NASA released its UFO report and now has a director of UFO research

Today, NASA released its "Independent Study Team Report" on UFOs. According to NASA Administrator Bill Nelson, "The top takeaway from the study is that there is a lot more to learn. The NASA independent study team did not find any evidence that UAP have an extraterrestrial origin, but we don't know what these UAP (unidentified anomalous phenomena) are."

To that end, the report calls for a transparent and scientifically-rigorous study of the phenomena, whatever it is. To lead those efforts, NASA has appointed a director of research on UAP. The name of the individuals hasn't yet been revealed.

Kenneth Change in the New York Times:

NASA officials said that part of the reason for keeping the identity secret was the harassment experienced during the period of the study by some of the 16 members of the independent panel, who included university professors, space industry officials and a science journalist.

"Some of them actually rose to actual threats," said Daniel Evans, assistant deputy associate administrator for research in NASA's science mission directorate. "And yes, that's in part why we are not splashing the name of our new director out there, because science needs to be free."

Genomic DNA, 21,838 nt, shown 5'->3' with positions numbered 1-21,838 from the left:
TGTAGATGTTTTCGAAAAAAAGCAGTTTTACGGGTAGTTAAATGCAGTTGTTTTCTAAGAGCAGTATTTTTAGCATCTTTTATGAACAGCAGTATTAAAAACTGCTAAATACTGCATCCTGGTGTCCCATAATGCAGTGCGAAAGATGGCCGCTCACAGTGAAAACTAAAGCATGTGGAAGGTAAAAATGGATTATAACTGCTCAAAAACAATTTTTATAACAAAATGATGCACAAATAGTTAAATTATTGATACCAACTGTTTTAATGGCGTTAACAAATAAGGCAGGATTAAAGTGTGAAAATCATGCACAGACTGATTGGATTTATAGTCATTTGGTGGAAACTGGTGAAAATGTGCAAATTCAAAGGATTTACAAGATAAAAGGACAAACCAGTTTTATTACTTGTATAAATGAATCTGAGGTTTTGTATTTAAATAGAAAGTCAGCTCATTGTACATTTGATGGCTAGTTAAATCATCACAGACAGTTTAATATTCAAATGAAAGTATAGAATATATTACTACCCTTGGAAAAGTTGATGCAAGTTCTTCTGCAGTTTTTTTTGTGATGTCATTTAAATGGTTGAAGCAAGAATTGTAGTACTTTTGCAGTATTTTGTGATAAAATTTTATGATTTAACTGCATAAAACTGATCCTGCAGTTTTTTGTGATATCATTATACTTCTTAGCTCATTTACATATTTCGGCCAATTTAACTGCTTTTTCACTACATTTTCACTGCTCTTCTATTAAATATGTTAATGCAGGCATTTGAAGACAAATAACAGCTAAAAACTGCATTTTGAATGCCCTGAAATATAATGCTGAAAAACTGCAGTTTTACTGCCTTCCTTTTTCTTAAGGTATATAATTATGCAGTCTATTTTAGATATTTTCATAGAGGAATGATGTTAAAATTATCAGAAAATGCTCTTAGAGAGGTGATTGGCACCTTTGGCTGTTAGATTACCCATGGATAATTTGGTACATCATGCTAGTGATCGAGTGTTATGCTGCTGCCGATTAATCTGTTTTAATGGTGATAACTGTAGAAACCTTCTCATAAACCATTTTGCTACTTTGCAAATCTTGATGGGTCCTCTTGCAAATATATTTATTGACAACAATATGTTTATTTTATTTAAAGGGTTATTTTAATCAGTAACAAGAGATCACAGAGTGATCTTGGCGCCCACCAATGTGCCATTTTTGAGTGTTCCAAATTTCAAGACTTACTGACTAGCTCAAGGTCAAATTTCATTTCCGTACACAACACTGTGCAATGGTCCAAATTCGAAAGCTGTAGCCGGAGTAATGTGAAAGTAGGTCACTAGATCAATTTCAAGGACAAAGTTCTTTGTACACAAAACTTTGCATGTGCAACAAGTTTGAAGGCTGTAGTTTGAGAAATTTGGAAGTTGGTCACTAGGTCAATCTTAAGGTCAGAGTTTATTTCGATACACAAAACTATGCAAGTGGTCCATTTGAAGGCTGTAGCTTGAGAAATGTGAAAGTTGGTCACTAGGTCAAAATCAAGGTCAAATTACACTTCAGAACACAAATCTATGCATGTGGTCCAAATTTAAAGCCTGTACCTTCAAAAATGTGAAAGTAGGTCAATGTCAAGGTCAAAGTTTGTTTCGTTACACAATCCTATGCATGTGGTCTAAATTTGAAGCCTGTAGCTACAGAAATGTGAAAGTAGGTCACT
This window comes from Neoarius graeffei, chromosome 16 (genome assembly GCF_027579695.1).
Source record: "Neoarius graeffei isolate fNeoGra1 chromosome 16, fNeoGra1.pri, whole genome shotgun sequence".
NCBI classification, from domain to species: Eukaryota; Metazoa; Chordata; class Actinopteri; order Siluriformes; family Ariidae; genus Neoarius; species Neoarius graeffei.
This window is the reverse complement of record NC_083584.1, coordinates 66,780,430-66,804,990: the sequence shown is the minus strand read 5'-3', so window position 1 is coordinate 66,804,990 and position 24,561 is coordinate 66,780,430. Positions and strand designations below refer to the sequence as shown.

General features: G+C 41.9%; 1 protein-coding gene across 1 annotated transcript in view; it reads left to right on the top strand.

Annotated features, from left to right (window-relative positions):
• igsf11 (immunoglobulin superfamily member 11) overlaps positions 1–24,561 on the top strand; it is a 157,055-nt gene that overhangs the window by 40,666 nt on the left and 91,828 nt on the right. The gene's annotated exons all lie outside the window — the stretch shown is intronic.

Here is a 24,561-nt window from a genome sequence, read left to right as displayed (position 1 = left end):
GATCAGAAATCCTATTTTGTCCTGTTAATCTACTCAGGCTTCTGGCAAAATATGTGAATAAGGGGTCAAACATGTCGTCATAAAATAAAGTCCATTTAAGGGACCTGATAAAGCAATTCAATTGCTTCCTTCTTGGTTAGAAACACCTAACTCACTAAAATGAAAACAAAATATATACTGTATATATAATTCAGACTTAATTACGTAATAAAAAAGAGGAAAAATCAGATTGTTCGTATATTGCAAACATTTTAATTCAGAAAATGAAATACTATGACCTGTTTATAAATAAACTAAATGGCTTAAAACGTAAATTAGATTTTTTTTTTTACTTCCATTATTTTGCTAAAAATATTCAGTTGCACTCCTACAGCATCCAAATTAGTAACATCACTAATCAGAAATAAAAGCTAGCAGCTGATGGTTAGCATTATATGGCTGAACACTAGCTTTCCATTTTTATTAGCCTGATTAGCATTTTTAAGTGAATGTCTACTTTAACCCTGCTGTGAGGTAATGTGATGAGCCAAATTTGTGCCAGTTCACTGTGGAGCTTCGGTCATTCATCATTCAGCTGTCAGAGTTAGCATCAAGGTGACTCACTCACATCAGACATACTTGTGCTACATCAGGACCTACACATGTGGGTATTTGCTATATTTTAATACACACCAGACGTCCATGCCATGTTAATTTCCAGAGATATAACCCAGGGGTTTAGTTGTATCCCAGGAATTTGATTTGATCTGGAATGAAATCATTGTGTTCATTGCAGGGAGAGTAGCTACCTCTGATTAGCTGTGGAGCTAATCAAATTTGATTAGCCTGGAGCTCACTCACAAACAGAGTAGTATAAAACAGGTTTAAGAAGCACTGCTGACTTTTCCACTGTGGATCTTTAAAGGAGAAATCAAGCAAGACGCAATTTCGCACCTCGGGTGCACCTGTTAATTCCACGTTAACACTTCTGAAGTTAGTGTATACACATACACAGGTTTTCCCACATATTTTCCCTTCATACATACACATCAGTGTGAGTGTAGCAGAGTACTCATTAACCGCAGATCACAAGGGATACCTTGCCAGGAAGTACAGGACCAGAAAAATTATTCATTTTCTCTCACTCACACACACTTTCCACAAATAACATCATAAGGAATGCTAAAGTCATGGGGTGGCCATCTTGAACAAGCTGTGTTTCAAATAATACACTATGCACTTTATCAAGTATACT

U.A.P.s often turn out to be innocuous objects, like weather balloons. Most experts consider alien spacecraft to be an unlikely explanation for any of the events. But it is possible that some of what has been observed could be as-yet-undiscovered atmospheric phenomena or tests of advanced weapon systems.

"One of the main goals of what we're trying to do here today is to move conjecture and conspiracy towards science and sanity," Dr. Evans said. "And you do that with data."

The panel recommends that NASA use its Earth-observing instruments to collect environmental data coinciding with U.A.P. reports and enlist members of the public to send in a broader swath of observations, perhaps through a smartphone app[…]

The panel also suggested using sophisticated computer algorithms, including artificial intelligence and machine learning, to look for subtle patterns in U.A.P. reports that may help identify the underlying phenomena.